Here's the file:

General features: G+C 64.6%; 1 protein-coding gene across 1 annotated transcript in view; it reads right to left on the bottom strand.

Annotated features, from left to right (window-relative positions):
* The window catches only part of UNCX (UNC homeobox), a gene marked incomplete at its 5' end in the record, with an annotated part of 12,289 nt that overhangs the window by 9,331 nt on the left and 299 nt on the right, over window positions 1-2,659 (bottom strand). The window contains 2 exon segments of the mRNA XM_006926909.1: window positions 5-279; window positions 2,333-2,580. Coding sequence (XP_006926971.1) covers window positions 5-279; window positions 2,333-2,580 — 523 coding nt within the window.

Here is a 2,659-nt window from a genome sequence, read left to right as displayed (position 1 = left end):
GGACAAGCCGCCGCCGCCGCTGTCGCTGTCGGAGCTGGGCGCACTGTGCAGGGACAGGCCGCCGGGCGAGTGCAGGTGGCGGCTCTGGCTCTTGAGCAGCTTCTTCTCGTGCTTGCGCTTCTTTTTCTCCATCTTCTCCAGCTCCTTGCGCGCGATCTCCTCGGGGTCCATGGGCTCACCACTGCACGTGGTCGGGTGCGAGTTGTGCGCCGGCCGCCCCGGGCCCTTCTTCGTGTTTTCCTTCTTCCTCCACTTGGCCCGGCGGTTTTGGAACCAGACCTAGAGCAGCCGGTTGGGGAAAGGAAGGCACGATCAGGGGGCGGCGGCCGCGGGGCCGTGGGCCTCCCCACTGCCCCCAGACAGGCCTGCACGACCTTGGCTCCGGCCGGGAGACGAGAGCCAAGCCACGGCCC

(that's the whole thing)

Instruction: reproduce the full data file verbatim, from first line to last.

General features: G+C 64.6%; 1 protein-coding gene across 1 annotated transcript in view; it reads right to left on the bottom strand.

Annotated features, from left to right (window-relative positions):
* The window catches only part of UNCX (UNC homeobox), a gene marked incomplete at its 5' end in the record, with an annotated part of 12,289 nt that overhangs the window by 9,331 nt on the left and 299 nt on the right, over window positions 1-2,659 (bottom strand). The window contains 2 exon segments of the mRNA XM_006926909.1: window positions 5-279; window positions 2,333-2,580. Coding sequence (XP_006926971.1) covers window positions 5-279; window positions 2,333-2,580 — 523 coding nt within the window.

Here is a 2,659-nt window from a genome sequence, read left to right as displayed (position 1 = left end):
GGACAAGCCGCCGCCGCCGCTGTCGCTGTCGGAGCTGGGCGCACTGTGCAGGGACAGGCCGCCGGGCGAGTGCAGGTGGCGGCTCTGGCTCTTGAGCAGCTTCTTCTCGTGCTTGCGCTTCTTTTTCTCCATCTTCTCCAGCTCCTTGCGCGCGATCTCCTCGGGGTCCATGGGCTCACCACTGCACGTGGTCGGGTGCGAGTTGTGCGCCGGCCGCCCCGGGCCCTTCTTCGTGTTTTCCTTCTTCCTCCACTTGGCCCGGCGGTTTTGGAACCAGACCTAGAGCAGCCGGTTGGGGAAAGGAAGGCACGATCAGGGGGCGGCGGCCGCGGGGCCGTGGGCCTCCCCACTGCCCCCAGACAGGCCTGCACGACCTTGGCTCCGGCCGGGAGACGAGAGCCAAGCCACGGCCC